TNFR2 in humans and mice is central to immune balance control, acting on regulatory T cells (Tregs) and T effectors (Teffs) in opposing ways and serving as an oncogene in select cancers. Indeed, published work suggests TNFR2 is the bidirectional switch for Treg expansion/depletion, and TNFR2 derangements have been identified in diverse human and murine cancers.
We identified a murine-directed surrogate antibody to TNFR2 (TY101) that shares certain traits identified in human-directed antibodies as critical to limiting Treg expansion and activating Teff function.
In MC38 and CT26 murine colon tumor models, we compared: anti-TNFR2 therapy (TY101); a commercially available anti-PD1 therapy; and anti-TNFR2/anti-PD1 combination immunotherapy. Mice were dosed bi-weekly (100ug/mouse antibody) to test the impact on tumor growth. Antigen-specific CD8 and Treg infiltrates were studied within the tumor to evaluate possible tumor microenvironment changes secondary to therapy.
Single-agent anti-TNFR2 (MC38, p=0.04; CT26, p<0.001) and anti-PD1 (MC38, p=0.005; CT26, p=0.002) enhanced murine survival in both models. Combination immunotherapy was the most effective treatment in the MC38 model (p=0.004), but less beneficial than either single-agent in the CT26 model.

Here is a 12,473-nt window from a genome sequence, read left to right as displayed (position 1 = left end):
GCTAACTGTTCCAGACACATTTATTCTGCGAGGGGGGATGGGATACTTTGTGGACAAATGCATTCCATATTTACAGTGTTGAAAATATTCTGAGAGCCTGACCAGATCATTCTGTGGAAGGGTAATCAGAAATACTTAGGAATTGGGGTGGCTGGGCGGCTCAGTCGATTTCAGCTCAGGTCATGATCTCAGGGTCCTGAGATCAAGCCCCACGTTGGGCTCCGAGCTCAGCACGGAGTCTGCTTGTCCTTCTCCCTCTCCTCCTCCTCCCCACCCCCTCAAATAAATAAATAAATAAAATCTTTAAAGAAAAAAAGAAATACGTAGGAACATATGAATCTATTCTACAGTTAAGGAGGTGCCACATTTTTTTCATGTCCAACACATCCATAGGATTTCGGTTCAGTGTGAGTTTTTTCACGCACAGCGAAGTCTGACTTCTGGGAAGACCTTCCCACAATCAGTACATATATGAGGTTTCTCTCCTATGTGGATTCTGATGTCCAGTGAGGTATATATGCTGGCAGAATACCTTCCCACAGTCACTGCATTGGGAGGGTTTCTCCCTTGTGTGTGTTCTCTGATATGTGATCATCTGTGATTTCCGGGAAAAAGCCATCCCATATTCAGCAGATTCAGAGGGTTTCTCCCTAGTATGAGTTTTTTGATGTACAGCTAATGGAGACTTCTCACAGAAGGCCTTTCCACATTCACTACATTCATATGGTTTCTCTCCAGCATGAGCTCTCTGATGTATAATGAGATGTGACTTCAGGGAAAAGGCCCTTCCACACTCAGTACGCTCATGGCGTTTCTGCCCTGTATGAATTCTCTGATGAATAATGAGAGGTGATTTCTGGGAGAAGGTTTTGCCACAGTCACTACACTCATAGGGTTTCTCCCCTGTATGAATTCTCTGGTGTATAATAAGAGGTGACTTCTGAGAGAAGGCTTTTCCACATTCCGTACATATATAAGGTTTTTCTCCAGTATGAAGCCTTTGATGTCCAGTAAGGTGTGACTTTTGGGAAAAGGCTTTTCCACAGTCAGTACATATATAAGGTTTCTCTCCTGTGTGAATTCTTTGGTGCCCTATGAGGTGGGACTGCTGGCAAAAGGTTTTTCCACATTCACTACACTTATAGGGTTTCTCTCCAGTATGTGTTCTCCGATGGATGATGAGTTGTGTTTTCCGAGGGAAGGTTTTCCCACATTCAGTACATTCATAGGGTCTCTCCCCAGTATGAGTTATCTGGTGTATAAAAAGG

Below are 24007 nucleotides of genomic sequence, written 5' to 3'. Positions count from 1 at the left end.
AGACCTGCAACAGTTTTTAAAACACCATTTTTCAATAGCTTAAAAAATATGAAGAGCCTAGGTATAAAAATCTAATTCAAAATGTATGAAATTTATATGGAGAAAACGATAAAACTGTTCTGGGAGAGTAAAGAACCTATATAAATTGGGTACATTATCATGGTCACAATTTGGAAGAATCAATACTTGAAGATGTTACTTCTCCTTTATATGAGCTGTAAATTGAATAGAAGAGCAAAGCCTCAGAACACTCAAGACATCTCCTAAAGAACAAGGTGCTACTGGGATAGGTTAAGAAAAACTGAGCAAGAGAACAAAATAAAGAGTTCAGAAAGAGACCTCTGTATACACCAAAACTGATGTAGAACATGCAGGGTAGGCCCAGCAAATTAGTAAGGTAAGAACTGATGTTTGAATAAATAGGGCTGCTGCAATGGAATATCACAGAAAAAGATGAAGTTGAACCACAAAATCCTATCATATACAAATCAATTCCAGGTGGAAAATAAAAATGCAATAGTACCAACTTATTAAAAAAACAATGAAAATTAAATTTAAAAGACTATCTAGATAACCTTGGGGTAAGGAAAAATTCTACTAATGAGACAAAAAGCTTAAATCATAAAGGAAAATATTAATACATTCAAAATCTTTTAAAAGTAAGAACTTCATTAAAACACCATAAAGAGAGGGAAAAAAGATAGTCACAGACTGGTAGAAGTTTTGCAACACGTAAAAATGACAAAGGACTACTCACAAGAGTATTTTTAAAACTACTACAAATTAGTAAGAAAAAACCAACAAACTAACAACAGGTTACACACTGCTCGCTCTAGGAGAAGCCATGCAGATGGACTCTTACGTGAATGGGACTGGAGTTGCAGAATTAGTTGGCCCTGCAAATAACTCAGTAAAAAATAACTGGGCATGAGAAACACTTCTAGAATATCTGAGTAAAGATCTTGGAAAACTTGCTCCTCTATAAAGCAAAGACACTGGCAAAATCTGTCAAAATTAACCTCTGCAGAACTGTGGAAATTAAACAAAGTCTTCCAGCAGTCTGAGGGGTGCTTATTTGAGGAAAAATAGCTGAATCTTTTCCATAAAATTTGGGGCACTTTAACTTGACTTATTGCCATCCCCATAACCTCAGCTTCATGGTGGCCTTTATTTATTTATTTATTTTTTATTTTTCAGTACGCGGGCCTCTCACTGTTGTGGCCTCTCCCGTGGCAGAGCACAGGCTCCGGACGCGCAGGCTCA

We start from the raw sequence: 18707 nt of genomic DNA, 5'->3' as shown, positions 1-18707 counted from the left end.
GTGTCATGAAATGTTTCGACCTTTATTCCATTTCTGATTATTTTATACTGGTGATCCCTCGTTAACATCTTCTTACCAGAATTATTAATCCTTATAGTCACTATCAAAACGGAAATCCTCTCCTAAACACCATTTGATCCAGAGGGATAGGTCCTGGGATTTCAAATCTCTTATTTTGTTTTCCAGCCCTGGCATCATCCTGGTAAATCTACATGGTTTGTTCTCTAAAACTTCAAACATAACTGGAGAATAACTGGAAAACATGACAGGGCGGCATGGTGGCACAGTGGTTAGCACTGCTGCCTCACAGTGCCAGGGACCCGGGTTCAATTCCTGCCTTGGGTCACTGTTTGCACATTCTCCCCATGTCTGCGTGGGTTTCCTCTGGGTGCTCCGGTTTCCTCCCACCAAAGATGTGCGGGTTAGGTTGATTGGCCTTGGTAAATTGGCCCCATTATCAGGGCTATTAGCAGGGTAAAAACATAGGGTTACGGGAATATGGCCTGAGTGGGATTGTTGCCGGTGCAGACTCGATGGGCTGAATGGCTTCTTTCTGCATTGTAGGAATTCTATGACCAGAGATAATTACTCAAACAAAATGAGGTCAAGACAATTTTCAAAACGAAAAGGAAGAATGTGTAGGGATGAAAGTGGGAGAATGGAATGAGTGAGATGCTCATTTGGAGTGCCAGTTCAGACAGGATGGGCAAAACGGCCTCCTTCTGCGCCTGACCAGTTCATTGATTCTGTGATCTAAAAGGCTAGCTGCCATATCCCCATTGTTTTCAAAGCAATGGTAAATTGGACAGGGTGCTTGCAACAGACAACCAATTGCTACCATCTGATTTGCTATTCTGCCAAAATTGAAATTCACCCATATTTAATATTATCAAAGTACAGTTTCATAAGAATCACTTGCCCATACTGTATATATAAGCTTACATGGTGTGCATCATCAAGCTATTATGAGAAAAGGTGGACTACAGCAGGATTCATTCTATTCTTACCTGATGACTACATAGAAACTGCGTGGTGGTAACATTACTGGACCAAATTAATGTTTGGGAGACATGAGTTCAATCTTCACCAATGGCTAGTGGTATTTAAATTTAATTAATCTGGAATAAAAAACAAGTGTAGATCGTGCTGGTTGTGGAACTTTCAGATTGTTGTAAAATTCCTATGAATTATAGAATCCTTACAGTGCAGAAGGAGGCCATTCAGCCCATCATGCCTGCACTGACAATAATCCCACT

In situ tumor flow cytometry showed that single-agent anti-TNFR2 depleted intra-tumor Tregs (both models) and induced infiltrating CD8 Teff expansion (MC38 model), whereas anti-PD1 had no tumor microenvironment effects.
We conclude that anti-TNFR2 immunotherapy provides benefits in two murine colon tumor models, both with and without anti-PD1. Anti-TNFR2 was distinct from anti-PD1 therapy in showing pronounced Treg depletion and enhanced Teff infiltration in the tumor microenvironment.
Katie Case– Massachusetts General Hospital/Harvard Medical School
Lisa Tran– Massachusetts General Hospital/Harvard Medical School
Denise Faustman– Director of Immunobiology/Associate Professor of Medicine, Massachusetts General Hospital/Harvard Medical School